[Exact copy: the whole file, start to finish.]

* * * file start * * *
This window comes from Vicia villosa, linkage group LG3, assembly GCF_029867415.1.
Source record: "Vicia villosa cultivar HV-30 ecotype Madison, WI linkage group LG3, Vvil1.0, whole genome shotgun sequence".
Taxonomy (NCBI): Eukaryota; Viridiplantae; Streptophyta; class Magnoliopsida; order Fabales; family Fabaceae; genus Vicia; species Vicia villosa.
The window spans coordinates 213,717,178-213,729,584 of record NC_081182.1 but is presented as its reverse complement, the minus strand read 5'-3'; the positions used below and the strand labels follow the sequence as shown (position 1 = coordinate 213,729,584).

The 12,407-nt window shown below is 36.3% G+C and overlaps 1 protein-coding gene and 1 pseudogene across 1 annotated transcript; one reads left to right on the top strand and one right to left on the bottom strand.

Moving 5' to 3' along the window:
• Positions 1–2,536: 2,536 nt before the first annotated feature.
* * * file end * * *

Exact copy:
This window comes from Vicia villosa, linkage group LG3, assembly GCF_029867415.1.
Source record: "Vicia villosa cultivar HV-30 ecotype Madison, WI linkage group LG3, Vvil1.0, whole genome shotgun sequence".
Taxonomy (NCBI): Eukaryota; Viridiplantae; Streptophyta; class Magnoliopsida; order Fabales; family Fabaceae; genus Vicia; species Vicia villosa.
The window spans coordinates 213,717,178-213,729,584 of record NC_081182.1 but is presented as its reverse complement, the minus strand read 5'-3'; the positions used below and the strand labels follow the sequence as shown (position 1 = coordinate 213,729,584).

The 12,407-nt window shown below is 36.3% G+C and overlaps 1 protein-coding gene and 1 pseudogene across 1 annotated transcript; one reads left to right on the top strand and one right to left on the bottom strand.

Moving 5' to 3' along the window:
• Positions 1–2,536: 2,536 nt before the first annotated feature.